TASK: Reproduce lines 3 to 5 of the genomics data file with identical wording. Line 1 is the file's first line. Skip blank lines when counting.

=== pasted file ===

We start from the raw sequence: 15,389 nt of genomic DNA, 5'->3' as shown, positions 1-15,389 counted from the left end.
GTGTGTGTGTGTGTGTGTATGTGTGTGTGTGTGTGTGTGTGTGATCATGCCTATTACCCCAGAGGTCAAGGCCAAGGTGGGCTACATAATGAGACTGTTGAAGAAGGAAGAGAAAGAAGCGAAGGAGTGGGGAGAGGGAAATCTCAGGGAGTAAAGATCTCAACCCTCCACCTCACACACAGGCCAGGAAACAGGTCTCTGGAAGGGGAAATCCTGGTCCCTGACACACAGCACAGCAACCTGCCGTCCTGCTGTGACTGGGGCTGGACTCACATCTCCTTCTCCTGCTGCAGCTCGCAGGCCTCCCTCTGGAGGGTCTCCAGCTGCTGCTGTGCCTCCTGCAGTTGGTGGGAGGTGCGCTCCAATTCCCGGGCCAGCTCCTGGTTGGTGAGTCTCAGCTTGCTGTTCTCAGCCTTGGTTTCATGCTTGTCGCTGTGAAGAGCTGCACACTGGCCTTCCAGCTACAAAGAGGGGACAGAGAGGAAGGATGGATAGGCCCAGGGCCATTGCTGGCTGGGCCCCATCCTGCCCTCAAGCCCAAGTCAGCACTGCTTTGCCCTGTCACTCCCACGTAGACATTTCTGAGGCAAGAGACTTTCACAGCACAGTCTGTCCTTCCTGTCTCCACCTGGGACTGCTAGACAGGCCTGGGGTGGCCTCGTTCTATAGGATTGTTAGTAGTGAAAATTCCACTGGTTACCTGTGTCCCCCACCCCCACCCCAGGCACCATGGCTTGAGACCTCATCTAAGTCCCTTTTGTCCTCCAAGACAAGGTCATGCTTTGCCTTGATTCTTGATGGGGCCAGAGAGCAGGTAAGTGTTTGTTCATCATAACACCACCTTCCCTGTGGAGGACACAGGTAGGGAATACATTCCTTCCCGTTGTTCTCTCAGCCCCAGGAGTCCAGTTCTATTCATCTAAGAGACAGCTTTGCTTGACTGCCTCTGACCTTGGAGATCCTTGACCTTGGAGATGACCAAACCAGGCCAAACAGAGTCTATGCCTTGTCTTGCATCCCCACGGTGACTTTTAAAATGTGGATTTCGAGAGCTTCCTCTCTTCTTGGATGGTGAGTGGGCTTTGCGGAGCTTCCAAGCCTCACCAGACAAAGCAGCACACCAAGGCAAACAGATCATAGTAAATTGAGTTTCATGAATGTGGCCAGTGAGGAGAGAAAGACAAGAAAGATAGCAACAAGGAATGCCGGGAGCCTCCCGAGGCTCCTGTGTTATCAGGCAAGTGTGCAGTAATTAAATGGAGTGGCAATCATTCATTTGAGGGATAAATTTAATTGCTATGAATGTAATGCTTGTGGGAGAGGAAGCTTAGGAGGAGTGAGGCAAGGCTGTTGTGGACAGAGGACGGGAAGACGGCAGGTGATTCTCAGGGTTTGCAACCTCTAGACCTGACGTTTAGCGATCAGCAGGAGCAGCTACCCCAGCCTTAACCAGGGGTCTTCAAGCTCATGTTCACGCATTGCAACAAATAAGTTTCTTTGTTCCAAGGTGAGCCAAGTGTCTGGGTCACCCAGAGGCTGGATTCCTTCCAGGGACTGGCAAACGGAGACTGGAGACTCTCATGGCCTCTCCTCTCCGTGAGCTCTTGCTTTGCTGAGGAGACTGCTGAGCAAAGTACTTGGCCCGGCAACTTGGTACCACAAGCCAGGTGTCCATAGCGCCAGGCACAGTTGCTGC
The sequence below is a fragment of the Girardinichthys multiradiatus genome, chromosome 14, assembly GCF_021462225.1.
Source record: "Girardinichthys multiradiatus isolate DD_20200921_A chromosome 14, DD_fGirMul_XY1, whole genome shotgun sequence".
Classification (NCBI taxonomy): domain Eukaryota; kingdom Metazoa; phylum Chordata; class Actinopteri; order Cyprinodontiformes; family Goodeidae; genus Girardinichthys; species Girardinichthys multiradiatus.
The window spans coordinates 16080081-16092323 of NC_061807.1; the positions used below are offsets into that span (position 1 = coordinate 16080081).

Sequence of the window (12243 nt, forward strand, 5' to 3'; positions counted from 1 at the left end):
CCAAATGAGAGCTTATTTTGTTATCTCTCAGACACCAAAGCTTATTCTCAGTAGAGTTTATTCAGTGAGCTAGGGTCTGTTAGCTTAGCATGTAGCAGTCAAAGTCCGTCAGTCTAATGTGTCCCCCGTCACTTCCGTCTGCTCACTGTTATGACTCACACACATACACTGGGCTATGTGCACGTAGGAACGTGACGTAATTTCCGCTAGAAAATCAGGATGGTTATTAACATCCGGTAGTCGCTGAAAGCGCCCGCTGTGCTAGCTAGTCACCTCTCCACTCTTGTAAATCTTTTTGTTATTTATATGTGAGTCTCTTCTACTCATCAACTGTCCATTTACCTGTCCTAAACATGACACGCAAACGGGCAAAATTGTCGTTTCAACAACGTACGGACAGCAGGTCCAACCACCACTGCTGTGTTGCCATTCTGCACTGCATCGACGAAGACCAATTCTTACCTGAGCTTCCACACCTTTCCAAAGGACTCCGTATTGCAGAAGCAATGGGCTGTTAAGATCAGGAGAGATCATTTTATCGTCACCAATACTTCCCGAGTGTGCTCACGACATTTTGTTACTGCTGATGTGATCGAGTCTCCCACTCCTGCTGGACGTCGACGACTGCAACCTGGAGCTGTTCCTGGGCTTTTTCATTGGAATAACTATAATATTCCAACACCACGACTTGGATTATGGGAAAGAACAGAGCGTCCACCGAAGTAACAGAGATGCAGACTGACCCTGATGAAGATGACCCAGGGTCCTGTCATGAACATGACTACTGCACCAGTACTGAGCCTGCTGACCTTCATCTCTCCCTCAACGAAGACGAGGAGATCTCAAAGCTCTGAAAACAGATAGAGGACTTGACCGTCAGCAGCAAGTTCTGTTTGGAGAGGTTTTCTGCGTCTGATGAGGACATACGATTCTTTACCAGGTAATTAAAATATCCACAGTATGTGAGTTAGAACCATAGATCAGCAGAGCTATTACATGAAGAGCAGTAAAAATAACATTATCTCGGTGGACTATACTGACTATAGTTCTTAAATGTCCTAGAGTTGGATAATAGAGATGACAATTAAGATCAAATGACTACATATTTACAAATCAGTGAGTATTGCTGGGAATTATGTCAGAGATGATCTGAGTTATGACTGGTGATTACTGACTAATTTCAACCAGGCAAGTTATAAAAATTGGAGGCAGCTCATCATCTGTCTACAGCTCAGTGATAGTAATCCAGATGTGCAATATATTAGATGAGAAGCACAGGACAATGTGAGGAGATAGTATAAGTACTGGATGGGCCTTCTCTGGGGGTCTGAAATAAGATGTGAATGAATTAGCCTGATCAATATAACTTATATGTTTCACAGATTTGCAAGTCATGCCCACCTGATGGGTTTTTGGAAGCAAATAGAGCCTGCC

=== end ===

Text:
The sequence below is a fragment of the Girardinichthys multiradiatus genome, chromosome 14, assembly GCF_021462225.1.
Source record: "Girardinichthys multiradiatus isolate DD_20200921_A chromosome 14, DD_fGirMul_XY1, whole genome shotgun sequence".
Classification (NCBI taxonomy): domain Eukaryota; kingdom Metazoa; phylum Chordata; class Actinopteri; order Cyprinodontiformes; family Goodeidae; genus Girardinichthys; species Girardinichthys multiradiatus.